Pitchside Europe

Barca a catalyst for Catalonia’s independent streak


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Lionel Messi had just scored a 79th minute winner - a rare header - when the loudest songs of the night started. Barcelona had come from 2-1 down at home to Spartak Moscow last week in the Champions League, a game which fans thought would be predictable but proved otherwise until the Argentine's late brace.

That's when most of the Camp Nou crowd started singing - for Catalan independence from Spain. I've watched over 200 Barca games at Camp Nou and have never witnessed anything like it. Fringe groups have sung songs or hung a 20-metre 'Catalonia is not Spain' flag from the second tier during Barca's very biggest games, but they have long been the actions of minorities hoping for mainstream coverage.

Last Wednesday was different and in keeping with the current mood in Catalonia, where between 700,000 and 1.5 million people took part in a pro-independence rally on September 11 — depending on which estimates you believe. In 11 years spending more time in Barcelona than any other city, I've never seen so many people on the streets.

Josep Guardiola, the most famous living Catalan, wasn't at the march as he's living in New York for a year, but he appeared on a screen and was greeted with huge cheers when he said: "From New York, here you have another vote." That was taken as his support for the cause. Guardiola's former president Joan Laporta is now in politics with the single aim of leading Catalonia to independence, though he's had less success at the ballot box than as club president and there are bigger fish in the independence movement.

Earlier in the day before the march — on the national day of Catalonia — current club president Sandro Rosell, coach Tito Vilanova and captain Carles Puyol made the annual trip to lay flowers at the monument of Rafael Casanova, a hero to Catalan nationalists for his role in the siege of Barcelona 300 years ago.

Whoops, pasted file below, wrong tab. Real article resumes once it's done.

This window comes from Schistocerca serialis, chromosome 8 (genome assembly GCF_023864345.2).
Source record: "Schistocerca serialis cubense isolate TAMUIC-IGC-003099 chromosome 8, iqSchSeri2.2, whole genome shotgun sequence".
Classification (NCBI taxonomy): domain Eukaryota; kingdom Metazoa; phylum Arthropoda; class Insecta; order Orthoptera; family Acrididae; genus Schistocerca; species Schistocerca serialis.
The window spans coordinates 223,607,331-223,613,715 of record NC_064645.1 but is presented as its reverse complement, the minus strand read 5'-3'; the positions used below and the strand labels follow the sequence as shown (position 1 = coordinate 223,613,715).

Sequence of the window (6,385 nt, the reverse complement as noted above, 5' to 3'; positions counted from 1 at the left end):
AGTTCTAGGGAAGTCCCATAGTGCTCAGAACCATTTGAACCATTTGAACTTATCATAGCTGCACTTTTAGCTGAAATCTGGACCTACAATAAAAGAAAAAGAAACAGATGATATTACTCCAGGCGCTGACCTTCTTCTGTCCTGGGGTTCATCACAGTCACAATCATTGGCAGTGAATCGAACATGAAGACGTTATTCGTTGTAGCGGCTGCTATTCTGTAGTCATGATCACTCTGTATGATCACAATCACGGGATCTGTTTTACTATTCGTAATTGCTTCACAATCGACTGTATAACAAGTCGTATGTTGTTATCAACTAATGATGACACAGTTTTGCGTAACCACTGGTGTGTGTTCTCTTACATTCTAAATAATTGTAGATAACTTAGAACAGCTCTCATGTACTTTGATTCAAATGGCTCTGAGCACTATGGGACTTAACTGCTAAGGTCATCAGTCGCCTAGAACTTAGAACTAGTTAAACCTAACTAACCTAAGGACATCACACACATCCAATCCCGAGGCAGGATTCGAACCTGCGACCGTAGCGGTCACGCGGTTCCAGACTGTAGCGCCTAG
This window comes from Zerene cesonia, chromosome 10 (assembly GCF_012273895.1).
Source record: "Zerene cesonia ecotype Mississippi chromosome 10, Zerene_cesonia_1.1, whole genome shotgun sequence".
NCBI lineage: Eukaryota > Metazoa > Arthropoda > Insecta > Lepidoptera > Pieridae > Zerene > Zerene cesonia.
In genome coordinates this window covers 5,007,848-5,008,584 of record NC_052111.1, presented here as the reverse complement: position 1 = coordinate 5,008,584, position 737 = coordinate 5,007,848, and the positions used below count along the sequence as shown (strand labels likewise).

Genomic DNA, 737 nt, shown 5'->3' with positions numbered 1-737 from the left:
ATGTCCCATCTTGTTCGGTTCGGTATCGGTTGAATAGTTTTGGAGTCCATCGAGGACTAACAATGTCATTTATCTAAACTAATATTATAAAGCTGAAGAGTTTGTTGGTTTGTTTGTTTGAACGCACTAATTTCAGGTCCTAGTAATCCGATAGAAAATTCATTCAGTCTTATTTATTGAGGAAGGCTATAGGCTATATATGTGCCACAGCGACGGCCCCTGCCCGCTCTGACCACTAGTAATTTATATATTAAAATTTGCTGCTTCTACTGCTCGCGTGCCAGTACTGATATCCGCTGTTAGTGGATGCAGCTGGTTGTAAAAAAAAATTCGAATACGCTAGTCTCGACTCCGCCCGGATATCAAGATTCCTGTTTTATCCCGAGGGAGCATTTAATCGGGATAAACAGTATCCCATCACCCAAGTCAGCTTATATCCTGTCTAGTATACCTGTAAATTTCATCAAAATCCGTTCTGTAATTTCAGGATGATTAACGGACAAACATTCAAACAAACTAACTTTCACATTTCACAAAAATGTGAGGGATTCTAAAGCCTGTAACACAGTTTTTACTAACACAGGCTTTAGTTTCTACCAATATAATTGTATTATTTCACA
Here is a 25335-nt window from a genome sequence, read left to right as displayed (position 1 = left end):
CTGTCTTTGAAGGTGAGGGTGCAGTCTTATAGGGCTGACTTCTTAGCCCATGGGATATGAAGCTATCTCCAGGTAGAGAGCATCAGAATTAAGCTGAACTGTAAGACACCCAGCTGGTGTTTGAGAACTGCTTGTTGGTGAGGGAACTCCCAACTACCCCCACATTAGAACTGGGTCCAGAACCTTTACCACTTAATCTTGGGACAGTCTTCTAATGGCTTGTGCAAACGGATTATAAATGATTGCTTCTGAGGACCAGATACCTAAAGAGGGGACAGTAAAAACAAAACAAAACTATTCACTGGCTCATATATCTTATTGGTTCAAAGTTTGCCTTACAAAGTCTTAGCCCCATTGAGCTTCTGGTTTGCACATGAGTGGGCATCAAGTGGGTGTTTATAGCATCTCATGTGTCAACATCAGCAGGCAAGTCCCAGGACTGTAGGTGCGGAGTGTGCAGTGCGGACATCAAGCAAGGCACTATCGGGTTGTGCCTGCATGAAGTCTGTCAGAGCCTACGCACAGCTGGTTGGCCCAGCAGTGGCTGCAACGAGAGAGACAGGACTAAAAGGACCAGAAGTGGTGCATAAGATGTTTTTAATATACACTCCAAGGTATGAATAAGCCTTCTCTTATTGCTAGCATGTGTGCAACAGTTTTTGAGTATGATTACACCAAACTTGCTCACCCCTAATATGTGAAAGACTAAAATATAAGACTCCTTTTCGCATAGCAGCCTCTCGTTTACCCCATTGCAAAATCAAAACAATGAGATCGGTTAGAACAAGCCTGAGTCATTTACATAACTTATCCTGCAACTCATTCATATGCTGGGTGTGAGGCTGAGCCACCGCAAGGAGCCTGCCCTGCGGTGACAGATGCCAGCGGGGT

A few days later, stories appeared that Barca's away kit next season will be red and yellow stripes, like the Catalan flag. If it is, it couldn't be any worse a colour-clash than the current vomit-inducing effort.

Barca have always existed with a dual philosophy of Catalanism and an acceptance of outsiders, from the wonderful world-class players they have signed to fans in different countries. But Catalan identity is now at the fore and as former coach Bobby Robson put it: "Catalonia is a country and FC Barcelona is their army."

That's not quite true, but nowhere do so many Catalans gather on a regular basis as at Camp Nou. Last week at the stadium, I tweeted what I'd seen and heard and had over 900 retweets, mostly from Catalans wanting absolute independence. The pro-independence movement is gathering momentum because of Spain's economic crisis and the fact that Catalonia, Spain's richest region, sends far more money to the Madrid government in taxes than it gets back.

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People gather at Sant Jaume Square during a pro-independence rally in Barcelona (Reuters)

Politics and sport are oft intertwined, but what would happen to Barca and the other Catalan teams like Espanyol if Catalonia did get the independence which many want?